From the Director:
It Doesn't Get Better than This!
Dan Lehman and a team of over 20 people from across the Department of Energy complex just concluded (ahead of schedule…always a good sign!) a review of the
Linac Coherent Light Source project. They came to SLAC to look at how LCLS was doing on technical progress, project cost and project schedule. With the LCLS
more than 90 percent complete and lasing demonstrated at 1.5 Angstroms, the review closeout was full of praise for the project and for the lab. Dan Lehman's words to me were:
"It doesn't get better than this!"
I have never watched a free electron laser turn on, but several review committee members had been involved in previous FEL projects and knew firsthand how hard it is. They were very generous in expressing their enthusiasm for the LCLS commissioning performance and made comments in the closeout such as:
- "Congratulations on this spectacular achievement!"
- "This is an exceptional accomplishment. These results demonstrate the practicality of
fourth-generation FEL X-ray light sources!'
- "Extraordinary and world-class results..."
- "Have you noticed that we have run out of superlatives to use?"
The LCLS team has earned this praise and should take at least a moment to enjoy the congratulations that are coming in from around the world. Of course, bright and early Monday morning
everyone gets back to work and focuses on the completion of the project and the delivery of early science!
SLAC Physicists Honored as APS Fellows
SLAC physicists honored as APS fellows this year
(from left): Kam Moler, Thomas Devereaux, John Fox and Andrei Seryi. (Photos courtesy of
Four SLAC physicists have been named American Physical Society fellows this year. Accelerator physicists John Fox and Andrei Seryi were honored during a special award ceremony for new APS fellows at the 2009 Particle Accelerator Conference in Vancouver last week. Stanford Institute for Materials and Energy Science physicists Thomas Devereaux and Kam Moler were also named fellows this year, at an award ceremony at the APS March Meeting in Pittsburgh.
The APS elects less than half of one percent of its membership annually to fellowship, which it calls "a distinct honor, signifying recognition by one's professional peers."
"It's a great honor to receive an award like this because it comes from your colleagues nationally and internationally and reflects contributions that have benefited so many labs," said Fox, who has worked on accelerators at SLAC in their many incarnations, from SPEAR to PEP-II. Fox has also worked on Berkeley Lab's Advanced Light Source, the Italian phi-factory, DAFNE, and the Japanese B-factory, KEKB. Currently collaborating with CERN on instabilities anticipated in the Large Hadron Collider, Fox is also an enthusiastic teacher and won the Dean's Award for Distinguished Teaching in 2001. "I'm especially appreciative of the students I have had, who have taught me so much," he said.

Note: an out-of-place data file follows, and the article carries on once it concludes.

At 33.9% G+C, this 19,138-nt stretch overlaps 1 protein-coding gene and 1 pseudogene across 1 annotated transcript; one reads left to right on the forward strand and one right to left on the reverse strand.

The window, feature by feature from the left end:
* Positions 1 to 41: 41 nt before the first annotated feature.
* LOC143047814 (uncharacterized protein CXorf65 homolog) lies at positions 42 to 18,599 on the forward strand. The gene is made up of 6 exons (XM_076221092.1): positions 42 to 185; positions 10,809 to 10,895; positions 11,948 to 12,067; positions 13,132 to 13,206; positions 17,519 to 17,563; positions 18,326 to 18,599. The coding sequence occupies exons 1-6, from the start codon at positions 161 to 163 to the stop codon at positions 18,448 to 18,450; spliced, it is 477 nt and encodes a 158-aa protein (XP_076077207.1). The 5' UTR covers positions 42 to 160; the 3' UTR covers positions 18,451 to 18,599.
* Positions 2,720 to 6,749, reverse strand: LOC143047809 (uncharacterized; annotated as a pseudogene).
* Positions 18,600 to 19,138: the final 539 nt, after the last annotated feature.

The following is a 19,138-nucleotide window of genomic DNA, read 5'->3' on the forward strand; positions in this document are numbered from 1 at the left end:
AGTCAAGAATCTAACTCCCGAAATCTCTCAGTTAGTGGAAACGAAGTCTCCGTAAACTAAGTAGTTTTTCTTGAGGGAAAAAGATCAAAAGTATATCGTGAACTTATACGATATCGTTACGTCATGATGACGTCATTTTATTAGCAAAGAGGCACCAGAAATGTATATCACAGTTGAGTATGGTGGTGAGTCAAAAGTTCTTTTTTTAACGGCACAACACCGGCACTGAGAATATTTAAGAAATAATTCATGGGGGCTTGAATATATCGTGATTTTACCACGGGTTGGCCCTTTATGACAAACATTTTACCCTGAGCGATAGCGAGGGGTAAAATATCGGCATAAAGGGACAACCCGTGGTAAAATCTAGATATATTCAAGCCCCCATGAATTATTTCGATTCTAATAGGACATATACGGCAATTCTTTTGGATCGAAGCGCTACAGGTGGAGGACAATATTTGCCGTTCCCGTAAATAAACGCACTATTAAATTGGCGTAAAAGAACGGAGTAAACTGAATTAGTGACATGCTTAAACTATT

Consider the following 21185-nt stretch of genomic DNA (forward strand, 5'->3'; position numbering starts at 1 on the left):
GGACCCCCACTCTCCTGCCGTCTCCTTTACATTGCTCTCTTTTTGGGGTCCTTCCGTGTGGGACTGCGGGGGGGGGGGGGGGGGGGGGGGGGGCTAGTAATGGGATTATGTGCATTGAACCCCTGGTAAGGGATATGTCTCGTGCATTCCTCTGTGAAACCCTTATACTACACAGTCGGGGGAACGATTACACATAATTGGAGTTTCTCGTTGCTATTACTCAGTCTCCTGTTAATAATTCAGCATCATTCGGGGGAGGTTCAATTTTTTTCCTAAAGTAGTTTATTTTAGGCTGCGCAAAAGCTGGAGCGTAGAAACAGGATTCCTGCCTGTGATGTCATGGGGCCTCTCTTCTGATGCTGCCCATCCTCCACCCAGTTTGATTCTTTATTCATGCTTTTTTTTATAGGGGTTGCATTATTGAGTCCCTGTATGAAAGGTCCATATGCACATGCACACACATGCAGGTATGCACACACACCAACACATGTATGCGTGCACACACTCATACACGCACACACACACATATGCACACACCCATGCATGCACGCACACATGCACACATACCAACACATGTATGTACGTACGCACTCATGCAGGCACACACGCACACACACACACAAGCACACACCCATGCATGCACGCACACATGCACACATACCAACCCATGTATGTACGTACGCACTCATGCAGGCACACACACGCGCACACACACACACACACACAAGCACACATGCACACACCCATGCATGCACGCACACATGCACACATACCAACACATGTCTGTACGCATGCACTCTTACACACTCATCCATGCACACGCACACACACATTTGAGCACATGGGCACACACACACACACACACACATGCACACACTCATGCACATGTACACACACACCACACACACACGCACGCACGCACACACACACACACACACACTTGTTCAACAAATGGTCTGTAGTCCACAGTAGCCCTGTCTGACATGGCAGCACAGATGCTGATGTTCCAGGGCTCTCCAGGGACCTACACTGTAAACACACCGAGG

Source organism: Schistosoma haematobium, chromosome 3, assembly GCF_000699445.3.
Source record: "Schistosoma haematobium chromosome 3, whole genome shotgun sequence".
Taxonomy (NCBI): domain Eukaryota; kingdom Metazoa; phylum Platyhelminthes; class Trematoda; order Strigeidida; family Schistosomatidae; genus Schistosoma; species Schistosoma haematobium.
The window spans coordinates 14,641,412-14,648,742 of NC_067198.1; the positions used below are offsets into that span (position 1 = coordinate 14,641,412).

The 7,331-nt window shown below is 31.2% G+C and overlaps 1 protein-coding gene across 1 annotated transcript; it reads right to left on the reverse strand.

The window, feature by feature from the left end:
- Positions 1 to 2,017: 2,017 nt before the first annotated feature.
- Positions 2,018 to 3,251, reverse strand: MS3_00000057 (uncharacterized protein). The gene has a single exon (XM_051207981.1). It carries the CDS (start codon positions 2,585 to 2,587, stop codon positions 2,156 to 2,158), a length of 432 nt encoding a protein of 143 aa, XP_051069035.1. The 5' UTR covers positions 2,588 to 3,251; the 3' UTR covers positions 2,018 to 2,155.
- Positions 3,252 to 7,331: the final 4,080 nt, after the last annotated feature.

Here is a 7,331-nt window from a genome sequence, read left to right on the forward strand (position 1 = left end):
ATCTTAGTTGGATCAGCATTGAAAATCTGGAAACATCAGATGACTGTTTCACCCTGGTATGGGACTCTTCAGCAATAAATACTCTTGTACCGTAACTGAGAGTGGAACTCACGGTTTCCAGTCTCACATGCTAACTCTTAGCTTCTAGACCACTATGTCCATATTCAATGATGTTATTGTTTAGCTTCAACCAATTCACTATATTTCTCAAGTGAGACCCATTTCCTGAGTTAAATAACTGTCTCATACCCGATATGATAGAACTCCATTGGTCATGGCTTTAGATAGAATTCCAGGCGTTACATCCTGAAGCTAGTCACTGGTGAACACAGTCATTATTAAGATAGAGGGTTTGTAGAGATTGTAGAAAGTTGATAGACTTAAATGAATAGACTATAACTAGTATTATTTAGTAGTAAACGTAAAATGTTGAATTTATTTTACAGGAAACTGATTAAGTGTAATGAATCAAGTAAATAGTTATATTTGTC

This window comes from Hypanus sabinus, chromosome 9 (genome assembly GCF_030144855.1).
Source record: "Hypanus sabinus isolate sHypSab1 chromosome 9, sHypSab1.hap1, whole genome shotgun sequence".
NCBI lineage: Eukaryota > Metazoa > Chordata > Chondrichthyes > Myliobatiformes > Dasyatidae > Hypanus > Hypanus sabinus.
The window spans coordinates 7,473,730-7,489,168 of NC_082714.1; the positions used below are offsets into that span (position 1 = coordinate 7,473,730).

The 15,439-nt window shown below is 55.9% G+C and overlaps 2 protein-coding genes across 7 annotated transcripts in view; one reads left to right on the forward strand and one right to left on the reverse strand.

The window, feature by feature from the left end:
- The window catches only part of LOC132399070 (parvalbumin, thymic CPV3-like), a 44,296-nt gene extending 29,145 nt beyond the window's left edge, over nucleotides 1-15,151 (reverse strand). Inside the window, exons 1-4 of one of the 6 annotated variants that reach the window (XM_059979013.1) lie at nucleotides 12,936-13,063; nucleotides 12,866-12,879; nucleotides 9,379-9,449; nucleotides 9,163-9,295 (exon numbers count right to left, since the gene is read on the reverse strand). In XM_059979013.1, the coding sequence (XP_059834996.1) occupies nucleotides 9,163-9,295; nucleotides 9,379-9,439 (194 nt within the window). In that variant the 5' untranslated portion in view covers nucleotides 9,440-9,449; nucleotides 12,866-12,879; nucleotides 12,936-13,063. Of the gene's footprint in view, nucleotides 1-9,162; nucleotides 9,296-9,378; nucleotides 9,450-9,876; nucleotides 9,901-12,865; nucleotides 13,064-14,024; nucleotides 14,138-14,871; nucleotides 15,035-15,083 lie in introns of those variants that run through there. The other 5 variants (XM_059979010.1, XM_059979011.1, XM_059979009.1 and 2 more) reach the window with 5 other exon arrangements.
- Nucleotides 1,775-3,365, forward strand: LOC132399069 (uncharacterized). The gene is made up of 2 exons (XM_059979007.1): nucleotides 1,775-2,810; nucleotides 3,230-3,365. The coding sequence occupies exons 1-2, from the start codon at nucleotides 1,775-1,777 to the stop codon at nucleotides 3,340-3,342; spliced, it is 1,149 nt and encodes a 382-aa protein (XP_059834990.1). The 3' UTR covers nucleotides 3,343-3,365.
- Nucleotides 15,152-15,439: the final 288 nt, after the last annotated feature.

What's in a Name? SLAC Directory and Contact Information Updates
In the coming weeks, each SLAC employee will receive a request via internal mail to provide current
address, telephone and emergency contact information. (See "Employee Records Update.") Please
watch for the mailing to ensure that the lab has your latest information.
At the same time,
one of the recent streamlining efforts at SLAC has synchronized employee and
contractor names across the
two main databases used at the lab. If you would like to update your name as
it appears in the SLAC online directory, please send e-mail to email@example.com with your update.
See "Staff Name Updates" for more details.
Aerial view of the SPEAR3 storage ring. Its high-energy electrons produce X-rays for use in a wide variety of experiments.
Word of the Week: Storage Ring
A storage ring is a circular accelerator that keeps particles racing at close to light speed for long periods of time. Sometimes two storage rings are used to feed particles to a collision point inside a detector, providing data for high-energy physics research. Storage rings also make excellent X-ray factories, like SLAC's Stanford Synchrotron Radiation Lightsource. As electrons careen around the evacuated racetrack of SSRL's SPEAR3 storage ring, they radiate X-rays that can probe hidden words in an ancient text or reveal the unusual molecular arrangement of water. Although technically a type of synchrotron, which boosts particles from low to high energies, storage rings receive their particles at the desired energy. At SSRL, a short linear accelerator and small synchrotron propel electrons from 0 to 3 billion electronvolts
before they enter SPEAR3. The storage ring's single
klystron kicks energy into flagging electrons as they orbit, keeping them going and those useful X-rays coming.